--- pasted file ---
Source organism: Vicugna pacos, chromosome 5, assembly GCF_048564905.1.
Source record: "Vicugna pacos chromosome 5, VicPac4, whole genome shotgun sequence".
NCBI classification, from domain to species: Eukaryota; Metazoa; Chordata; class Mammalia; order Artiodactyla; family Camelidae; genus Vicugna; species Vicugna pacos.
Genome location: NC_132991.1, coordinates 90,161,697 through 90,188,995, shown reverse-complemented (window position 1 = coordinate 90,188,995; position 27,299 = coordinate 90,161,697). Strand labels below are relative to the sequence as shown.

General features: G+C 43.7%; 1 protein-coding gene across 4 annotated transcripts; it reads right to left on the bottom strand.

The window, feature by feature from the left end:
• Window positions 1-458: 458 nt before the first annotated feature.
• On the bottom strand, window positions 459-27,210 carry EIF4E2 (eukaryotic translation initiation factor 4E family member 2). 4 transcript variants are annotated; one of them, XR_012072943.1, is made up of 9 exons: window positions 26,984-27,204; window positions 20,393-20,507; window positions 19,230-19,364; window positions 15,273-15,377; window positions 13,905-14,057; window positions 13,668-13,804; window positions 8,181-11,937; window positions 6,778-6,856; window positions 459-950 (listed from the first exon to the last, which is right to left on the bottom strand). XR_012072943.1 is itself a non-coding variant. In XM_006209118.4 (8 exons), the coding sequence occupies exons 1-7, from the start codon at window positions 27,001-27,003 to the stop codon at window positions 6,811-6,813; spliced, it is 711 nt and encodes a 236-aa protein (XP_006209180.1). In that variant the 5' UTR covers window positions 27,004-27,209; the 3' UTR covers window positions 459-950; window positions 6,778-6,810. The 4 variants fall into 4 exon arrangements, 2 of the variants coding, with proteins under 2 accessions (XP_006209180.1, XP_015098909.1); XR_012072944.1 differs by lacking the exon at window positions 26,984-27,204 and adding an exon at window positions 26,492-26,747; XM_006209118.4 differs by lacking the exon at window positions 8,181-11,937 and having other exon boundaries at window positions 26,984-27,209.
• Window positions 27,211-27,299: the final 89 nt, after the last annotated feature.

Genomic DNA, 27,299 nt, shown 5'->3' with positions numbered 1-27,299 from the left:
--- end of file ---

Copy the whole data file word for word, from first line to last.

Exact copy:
Source organism: Vicugna pacos, chromosome 5, assembly GCF_048564905.1.
Source record: "Vicugna pacos chromosome 5, VicPac4, whole genome shotgun sequence".
NCBI classification, from domain to species: Eukaryota; Metazoa; Chordata; class Mammalia; order Artiodactyla; family Camelidae; genus Vicugna; species Vicugna pacos.
Genome location: NC_132991.1, coordinates 90,161,697 through 90,188,995, shown reverse-complemented (window position 1 = coordinate 90,188,995; position 27,299 = coordinate 90,161,697). Strand labels below are relative to the sequence as shown.

General features: G+C 43.7%; 1 protein-coding gene across 4 annotated transcripts; it reads right to left on the bottom strand.

The window, feature by feature from the left end:
• Window positions 1-458: 458 nt before the first annotated feature.
• On the bottom strand, window positions 459-27,210 carry EIF4E2 (eukaryotic translation initiation factor 4E family member 2). 4 transcript variants are annotated; one of them, XR_012072943.1, is made up of 9 exons: window positions 26,984-27,204; window positions 20,393-20,507; window positions 19,230-19,364; window positions 15,273-15,377; window positions 13,905-14,057; window positions 13,668-13,804; window positions 8,181-11,937; window positions 6,778-6,856; window positions 459-950 (listed from the first exon to the last, which is right to left on the bottom strand). XR_012072943.1 is itself a non-coding variant. In XM_006209118.4 (8 exons), the coding sequence occupies exons 1-7, from the start codon at window positions 27,001-27,003 to the stop codon at window positions 6,811-6,813; spliced, it is 711 nt and encodes a 236-aa protein (XP_006209180.1). In that variant the 5' UTR covers window positions 27,004-27,209; the 3' UTR covers window positions 459-950; window positions 6,778-6,810. The 4 variants fall into 4 exon arrangements, 2 of the variants coding, with proteins under 2 accessions (XP_006209180.1, XP_015098909.1); XR_012072944.1 differs by lacking the exon at window positions 26,984-27,204 and adding an exon at window positions 26,492-26,747; XM_006209118.4 differs by lacking the exon at window positions 8,181-11,937 and having other exon boundaries at window positions 26,984-27,209.
• Window positions 27,211-27,299: the final 89 nt, after the last annotated feature.

Genomic DNA, 27,299 nt, shown 5'->3' with positions numbered 1-27,299 from the left: